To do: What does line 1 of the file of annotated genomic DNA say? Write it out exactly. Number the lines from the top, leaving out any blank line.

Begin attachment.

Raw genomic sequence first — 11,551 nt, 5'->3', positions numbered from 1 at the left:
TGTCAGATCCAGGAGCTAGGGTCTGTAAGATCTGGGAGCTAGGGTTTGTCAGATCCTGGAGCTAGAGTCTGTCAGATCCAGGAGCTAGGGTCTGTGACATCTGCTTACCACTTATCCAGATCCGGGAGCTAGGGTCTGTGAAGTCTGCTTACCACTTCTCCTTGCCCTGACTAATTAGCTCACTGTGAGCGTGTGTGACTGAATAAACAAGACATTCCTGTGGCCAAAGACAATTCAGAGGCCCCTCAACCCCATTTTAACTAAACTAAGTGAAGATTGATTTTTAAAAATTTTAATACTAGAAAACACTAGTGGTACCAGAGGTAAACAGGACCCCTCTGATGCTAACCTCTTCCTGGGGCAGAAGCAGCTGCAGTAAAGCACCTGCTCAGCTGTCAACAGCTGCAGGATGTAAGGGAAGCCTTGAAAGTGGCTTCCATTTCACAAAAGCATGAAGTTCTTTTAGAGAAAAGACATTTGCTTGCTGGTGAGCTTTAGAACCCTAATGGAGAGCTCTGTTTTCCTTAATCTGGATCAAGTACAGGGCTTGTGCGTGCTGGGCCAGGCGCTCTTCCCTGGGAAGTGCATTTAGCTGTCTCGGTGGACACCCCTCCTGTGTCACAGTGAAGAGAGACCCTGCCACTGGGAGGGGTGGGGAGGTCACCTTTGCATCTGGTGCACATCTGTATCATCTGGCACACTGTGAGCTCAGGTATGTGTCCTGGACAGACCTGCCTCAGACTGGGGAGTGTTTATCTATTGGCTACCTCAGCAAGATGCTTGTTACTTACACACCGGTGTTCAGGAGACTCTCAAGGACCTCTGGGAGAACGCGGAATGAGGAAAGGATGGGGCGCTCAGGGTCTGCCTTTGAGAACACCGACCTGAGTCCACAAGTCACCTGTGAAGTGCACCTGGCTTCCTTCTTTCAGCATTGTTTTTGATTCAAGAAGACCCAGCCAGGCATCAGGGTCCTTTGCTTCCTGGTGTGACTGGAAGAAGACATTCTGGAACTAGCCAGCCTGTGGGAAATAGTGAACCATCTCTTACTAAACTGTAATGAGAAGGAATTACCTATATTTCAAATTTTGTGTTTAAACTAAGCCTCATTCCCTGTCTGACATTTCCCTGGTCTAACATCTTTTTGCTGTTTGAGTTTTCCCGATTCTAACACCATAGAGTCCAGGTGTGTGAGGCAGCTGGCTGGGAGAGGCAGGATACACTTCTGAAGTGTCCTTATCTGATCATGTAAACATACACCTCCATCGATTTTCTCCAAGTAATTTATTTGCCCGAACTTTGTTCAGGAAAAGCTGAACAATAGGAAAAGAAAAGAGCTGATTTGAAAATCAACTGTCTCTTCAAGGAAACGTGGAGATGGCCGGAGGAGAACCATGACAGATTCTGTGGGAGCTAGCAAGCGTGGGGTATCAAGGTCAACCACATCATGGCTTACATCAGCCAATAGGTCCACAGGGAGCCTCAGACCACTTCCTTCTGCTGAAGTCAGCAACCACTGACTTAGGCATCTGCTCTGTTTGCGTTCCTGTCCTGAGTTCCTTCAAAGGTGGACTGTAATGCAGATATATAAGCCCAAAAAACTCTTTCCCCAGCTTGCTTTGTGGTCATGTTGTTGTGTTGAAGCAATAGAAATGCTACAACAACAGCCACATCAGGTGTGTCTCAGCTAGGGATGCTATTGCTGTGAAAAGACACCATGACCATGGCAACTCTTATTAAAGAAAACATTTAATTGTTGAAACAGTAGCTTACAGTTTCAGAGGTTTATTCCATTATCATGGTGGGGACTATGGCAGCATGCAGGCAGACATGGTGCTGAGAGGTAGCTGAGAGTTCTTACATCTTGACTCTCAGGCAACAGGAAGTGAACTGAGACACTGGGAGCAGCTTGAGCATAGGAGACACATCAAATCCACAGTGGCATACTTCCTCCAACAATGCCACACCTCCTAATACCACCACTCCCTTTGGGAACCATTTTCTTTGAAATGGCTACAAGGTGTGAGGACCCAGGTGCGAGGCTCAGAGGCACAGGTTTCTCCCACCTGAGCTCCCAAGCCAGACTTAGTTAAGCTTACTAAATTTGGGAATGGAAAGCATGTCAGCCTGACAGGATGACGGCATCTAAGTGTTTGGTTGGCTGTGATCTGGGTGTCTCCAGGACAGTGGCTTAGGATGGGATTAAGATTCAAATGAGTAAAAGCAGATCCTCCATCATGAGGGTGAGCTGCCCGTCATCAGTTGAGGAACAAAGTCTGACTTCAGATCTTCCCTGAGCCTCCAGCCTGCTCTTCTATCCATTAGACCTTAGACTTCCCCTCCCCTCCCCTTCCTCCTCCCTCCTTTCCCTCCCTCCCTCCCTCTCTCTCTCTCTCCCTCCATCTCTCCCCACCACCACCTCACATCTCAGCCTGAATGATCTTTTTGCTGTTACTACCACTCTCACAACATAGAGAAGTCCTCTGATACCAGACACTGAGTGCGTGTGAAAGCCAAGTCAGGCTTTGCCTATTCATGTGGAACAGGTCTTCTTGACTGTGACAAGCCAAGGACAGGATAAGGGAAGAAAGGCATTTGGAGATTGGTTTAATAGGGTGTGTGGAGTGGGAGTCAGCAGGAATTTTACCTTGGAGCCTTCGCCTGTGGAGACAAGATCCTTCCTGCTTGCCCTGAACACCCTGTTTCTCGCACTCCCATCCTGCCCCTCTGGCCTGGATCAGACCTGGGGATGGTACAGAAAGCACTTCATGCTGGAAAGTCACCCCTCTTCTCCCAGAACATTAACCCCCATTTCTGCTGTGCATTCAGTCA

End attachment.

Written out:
Raw genomic sequence first — 11,551 nt, 5'->3', positions numbered from 1 at the left: